Cultural ecology, as brilliantly reviewed by Orlove (1980), must be regarded as another important predecessor of later social–ecological research. Similar to sociology, the beginnings of cultural anthropology (as in the works of Morgan, 1877) were marked by evolutionism, that is, the idea of universal historical progress from more ‘natural,’ barbarian social conditions to more advanced, civilized ones. Cultural anthropology subsequently splits into functionalist and culturalist strands. The functionalist strands retained a focus on the society–nature interface. Leslie White, one of the most prominent anthropologists of his generation and an early representative of the functionalist tradition, rekindled interest in energetics. For White, the vast differences in the types of extant societies could be described as social evolution propelled by energy and technology (White, 1943). In contrast, cultural anthropologist Julian Steward’s ‘method of cultural ecology’ also paid attention to the quality, quantity, and distribution of resources within the environment, albeit with a different focus. This is exemplified by his comparative study ‘Tappers and Trappers’ (Murphy and Steward, 1955) which examines how two tribes that were traditionally reliant on subsistence hunting and gathering (and some horticulture) completely change their ways of living as a result of changing their metabolism. The authors report an irreversible shift from a subsistence economy to dependence upon trade.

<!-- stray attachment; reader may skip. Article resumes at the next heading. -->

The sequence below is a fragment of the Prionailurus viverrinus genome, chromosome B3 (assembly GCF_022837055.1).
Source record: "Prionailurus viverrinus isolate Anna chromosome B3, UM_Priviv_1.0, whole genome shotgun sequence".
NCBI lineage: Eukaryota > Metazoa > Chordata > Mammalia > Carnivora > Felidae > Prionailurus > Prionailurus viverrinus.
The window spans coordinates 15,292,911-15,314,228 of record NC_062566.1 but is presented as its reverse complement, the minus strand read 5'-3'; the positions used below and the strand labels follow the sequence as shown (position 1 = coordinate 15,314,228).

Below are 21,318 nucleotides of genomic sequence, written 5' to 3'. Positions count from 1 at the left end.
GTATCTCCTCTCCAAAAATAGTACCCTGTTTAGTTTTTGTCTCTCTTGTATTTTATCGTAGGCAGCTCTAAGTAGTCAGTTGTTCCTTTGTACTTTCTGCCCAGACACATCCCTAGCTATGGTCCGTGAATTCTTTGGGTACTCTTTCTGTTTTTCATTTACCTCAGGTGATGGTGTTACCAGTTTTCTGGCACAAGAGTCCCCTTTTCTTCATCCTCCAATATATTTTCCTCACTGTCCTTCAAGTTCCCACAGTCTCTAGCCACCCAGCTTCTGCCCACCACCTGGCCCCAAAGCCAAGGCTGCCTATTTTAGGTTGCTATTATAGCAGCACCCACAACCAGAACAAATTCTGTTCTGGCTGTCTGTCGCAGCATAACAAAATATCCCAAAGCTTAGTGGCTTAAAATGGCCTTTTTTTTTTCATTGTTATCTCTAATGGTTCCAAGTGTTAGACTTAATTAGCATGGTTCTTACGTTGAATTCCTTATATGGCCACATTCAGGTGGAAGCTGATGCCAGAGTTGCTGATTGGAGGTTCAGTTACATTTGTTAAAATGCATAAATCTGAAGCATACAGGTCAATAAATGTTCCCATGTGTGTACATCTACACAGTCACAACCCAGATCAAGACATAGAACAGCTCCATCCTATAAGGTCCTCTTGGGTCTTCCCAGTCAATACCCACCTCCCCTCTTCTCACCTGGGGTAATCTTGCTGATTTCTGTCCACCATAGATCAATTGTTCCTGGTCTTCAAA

Despite some early calls for ‘ecology of human’ (Adams, 1935; Darling, 1956; Sears, 1953), biological ecology was reluctant to engage in human ecology prior to the environmental debate of the 1970s (Young, 1974). Moreover, when the first influential texts on human ecology appeared (e.g., Ehrlich and Ehrlich, 1970; Ehrlich et al., 1973), they adopted an approach that remained typical for much of the bioecological work until very recently: namely to view humans as a source of disturbance in ecosystems. Those resulted in a rather narrow concept of human agency which hampered interdisciplinary collaboration. The fact that ecologists tended to favor ‘natural’ ecosystems over ‘human-dominated’ ones as study objects may also have contributed to this bias. However, the most important factor was that many biological ecologists simply did not recognize the need to develop a more complex approach that conceptualizes socioeconomic systems as different from natural systems. This was further exacerbated by the dominance of neo- Malthusian ideas in bioecological approaches to human ecology (above all in the work of Paul Ehrlich) unpopular with social scientists. The revived environmental debates of the 1970s changed the situation: major international research programs were launched, including UNESCO’s Man-and-the- Biosphere, or the International Human Dimensions Programme for Global Environmental Change, which stimulated and supported research across the ‘great divide’ (Snow, 1956) between the social and natural sciences.